• Dr. Martin Luther King’s Fight for Justice Continues Today
  • February 13, 2018
  • Environmental injustice demonstrates a lack of justice for all

    Today we stop to commemorate the legacy of Dr. Martin Luther King Jr., a man who fought for equality and human rights not just for African Americans, but also for the economically disadvantaged and all victims of injustice.

    There is an increasing concern in the United States that the broad array of environmental burdens and hazards in the country are being borne disproportionately by lower-income communities and by racial and ethnic minorities. Efforts to address this concern have been given the label environmental justice.

    Environmental Justice is for All

    As defined by the Environmental Protection Agency (EPA), environmental justice is the fair treatment and meaningful involvement of all people regardless of race, ethnicity, income, national origin or educational level with respect to the development, implementation, and enforcement of environmental laws, regulations, and policies.

    Fair treatment means that no population, due to policy or economic disempowerment, is forced to bear a disproportionate burden of the negative human health or environmental impacts of pollution or other environmental consequences resulting from industrial, municipal, and commercial operations or the execution of federal, state, local and tribal programs and policies.

    People whose work results in direct exposure to pesticides have a significantly higher exposure rate than the rest of the population. These are often migrant and seasonal workers in the United States and often do not receive the required training, and are likely disproportionately affected by the negative effects of these pesticides.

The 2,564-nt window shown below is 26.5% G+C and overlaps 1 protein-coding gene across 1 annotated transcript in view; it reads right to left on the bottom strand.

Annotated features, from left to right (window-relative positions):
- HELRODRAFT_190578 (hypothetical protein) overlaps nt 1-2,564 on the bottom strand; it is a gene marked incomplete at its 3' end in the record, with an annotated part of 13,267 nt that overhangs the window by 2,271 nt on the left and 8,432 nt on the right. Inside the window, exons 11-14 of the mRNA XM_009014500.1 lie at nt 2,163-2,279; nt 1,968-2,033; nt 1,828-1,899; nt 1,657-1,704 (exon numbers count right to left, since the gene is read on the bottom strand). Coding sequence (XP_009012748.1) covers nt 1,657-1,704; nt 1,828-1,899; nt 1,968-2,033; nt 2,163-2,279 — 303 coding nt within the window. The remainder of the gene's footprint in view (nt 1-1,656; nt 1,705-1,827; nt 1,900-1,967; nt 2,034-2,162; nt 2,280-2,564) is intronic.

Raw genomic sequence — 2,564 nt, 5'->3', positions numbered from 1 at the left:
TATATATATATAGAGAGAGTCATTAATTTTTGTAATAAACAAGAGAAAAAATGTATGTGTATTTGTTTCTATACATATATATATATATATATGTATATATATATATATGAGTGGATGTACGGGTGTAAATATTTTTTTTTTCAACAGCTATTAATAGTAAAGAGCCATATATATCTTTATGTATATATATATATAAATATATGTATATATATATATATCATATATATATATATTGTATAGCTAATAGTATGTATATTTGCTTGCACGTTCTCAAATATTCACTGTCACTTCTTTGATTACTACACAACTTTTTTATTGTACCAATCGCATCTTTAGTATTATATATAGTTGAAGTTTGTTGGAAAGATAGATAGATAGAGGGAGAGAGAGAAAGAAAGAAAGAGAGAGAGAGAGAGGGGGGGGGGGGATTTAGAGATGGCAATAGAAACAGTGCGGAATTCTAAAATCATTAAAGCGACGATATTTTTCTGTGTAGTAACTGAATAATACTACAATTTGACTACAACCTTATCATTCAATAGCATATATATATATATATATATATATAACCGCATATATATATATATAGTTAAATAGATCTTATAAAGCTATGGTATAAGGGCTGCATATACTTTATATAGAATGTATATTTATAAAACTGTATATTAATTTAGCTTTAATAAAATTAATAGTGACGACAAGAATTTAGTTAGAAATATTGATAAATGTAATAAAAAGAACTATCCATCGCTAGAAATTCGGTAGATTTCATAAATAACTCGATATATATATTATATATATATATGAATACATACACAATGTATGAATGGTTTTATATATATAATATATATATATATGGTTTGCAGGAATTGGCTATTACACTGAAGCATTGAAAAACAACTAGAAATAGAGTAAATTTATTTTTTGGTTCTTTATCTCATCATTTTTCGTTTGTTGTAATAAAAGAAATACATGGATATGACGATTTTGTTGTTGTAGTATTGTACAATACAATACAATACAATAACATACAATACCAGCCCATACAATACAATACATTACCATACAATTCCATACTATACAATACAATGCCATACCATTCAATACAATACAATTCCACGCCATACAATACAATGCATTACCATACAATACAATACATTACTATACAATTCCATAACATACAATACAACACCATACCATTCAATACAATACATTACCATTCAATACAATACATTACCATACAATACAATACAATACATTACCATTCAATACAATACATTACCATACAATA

These are the people for whom Dr. King fought: people who were not treated equally. A study by the Committee on the Environmental Justice Health Sciences Policy Program at the Institute of Medicine supports this idea saying, “All communities in the United States should live in environments supportive of health and that differential exposures to environmental stressors should be eradicated. Some communities exposed to higher levels of environmental stressors include minority and economically disadvantaged populations.” In addition, inadequate access to health care and a greater burden of disease compound whatever adverse health effects might be associated with such hazards.

    The Dream Continues

    In his most famous speech, Dr. King said, “I still have a dream, a dream deeply rooted in the American dream – one day this nation will rise up and live up to its creed, ‘We hold these truths to be self evident: that all men are created equal.’ I have a dream…”